29/05/2019 - 10:56

Top marks for Perth Festival

29/05/2019 - 10:56

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This year's Perth Festival encouraged 7,300 tourists to visit Western Australia while box office sales increased 21 per cent from 2018, the festival’s impact report has shown.

Top marks for Perth Festival
The festival opening, Boorna Waanginy, offered a spectacular light and sound show in Kings Park to a crowd of 202,328 people. Photo: Jessica Wyld

This year's Perth Festival encouraged 7,300 tourists to visit Western Australia while box office sales increased 21 per cent from 2018, the festival’s impact report has shown.

The 2019 Perth Festival report, compiled by consultancy Culture Counts, measured the economic, social and cultural impacts of the festival by surveying 6,600 festival attendees and combining ticket data and wider expenditure analysis.

The report showed the box office made $5.4 million compared to $4.3 million in 2018, with more than 140,000 tickets sold, a 14 per cent increase from the previous year.

The event attracted 7,300 people from interstate and overseas, with 40 per cent of tourists surveyed coming to Perth specifically for the festival, staying an average of 9.5 nights and attending 3.9 festival events.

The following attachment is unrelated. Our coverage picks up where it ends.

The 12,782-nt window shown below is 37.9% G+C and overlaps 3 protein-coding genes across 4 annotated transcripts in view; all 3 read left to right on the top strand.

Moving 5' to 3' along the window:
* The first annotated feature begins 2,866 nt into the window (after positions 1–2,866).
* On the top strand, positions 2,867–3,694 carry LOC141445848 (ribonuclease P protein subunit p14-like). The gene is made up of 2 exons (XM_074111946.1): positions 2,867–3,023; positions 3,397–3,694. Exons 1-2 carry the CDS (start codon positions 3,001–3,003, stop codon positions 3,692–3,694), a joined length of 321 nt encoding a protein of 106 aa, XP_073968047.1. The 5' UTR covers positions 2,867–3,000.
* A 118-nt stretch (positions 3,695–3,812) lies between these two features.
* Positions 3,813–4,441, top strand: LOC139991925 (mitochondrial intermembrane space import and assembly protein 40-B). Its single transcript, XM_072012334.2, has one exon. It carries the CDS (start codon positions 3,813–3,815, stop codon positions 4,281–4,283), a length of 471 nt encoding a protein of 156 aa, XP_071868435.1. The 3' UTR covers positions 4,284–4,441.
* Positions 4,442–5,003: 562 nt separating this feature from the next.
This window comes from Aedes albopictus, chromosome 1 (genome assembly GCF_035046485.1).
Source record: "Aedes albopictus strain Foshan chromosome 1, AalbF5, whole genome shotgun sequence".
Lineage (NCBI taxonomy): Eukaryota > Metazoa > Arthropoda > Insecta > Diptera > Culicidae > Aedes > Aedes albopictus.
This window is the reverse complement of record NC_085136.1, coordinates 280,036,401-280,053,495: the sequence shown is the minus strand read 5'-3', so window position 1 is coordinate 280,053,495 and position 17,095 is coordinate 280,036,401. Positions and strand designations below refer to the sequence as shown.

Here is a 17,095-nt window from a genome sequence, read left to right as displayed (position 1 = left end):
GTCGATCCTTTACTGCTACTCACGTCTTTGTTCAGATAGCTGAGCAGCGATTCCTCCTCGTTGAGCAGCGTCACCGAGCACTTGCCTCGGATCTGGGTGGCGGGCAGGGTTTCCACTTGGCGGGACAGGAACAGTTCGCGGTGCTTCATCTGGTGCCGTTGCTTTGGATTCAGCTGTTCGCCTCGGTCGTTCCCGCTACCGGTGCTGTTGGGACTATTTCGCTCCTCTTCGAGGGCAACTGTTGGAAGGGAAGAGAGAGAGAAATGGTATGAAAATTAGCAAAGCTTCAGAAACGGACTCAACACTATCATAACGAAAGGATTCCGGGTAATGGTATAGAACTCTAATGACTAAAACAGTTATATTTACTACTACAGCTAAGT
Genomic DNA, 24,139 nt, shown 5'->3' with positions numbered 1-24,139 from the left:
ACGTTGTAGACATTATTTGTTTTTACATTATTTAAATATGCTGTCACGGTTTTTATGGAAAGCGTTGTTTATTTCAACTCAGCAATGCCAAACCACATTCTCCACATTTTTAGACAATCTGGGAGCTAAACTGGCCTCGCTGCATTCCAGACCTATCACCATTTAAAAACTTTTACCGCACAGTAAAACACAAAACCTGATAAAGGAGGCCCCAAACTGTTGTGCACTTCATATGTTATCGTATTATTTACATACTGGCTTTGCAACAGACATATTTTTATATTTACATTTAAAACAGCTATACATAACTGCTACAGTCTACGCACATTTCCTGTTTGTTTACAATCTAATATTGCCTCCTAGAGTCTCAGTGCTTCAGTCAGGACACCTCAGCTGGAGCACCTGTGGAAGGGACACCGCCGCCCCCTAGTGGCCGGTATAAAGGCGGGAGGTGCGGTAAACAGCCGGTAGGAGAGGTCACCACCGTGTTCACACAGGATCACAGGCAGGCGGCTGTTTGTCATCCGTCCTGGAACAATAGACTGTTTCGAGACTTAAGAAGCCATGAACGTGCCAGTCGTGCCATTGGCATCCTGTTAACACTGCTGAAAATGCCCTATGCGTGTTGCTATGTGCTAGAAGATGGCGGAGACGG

The festival also engaged locals who wouldn’t normally attend arts events.

The festival opening, Boorna Waanginy, offered a spectacular light and sound show in Kings Park to a crowd of 202,328 people, a third of whom said it was their first or a rare outing to an arts event.

The festival’s direct economic impact, including ticket sales and spending by its organisers, was $19 million and provided a flow-on economic value of $26.4 million to the state, a 2 per cent increase from 2018.

However, people spent half the money they did last year, with an average spend of $23 at the festival in 2019 compared to $58 in 2018, excluding ticket price.

Perth Festival executive director Nathan Bennett said the 2019 festival was an outstanding conclusion of artistic director Wendy Martin’s four-year vision.

“We owe a very big thanks to our audiences, sponsors and donors whose support for the festival makes such a major, indelible positive impact on our community,” Mr Bennett said.

“We can’t wait to see even more people at the festival again next year as new artistic director Iain Grandage builds on our legacy of enriching life in Western Australia through art.”

Culturally, most people said the festival made them feel proud of their local area, up 6 per cent from last year, and better connected to the community, up 5 per cent.  

People surveyed gave the festival a net promoter score of 61, a large increase from the 33 given in 2018.

About half of the 1,407 artists featured in the festival were from WA, with a further 11 per cent from interstate and 36 per cent from overseas.  

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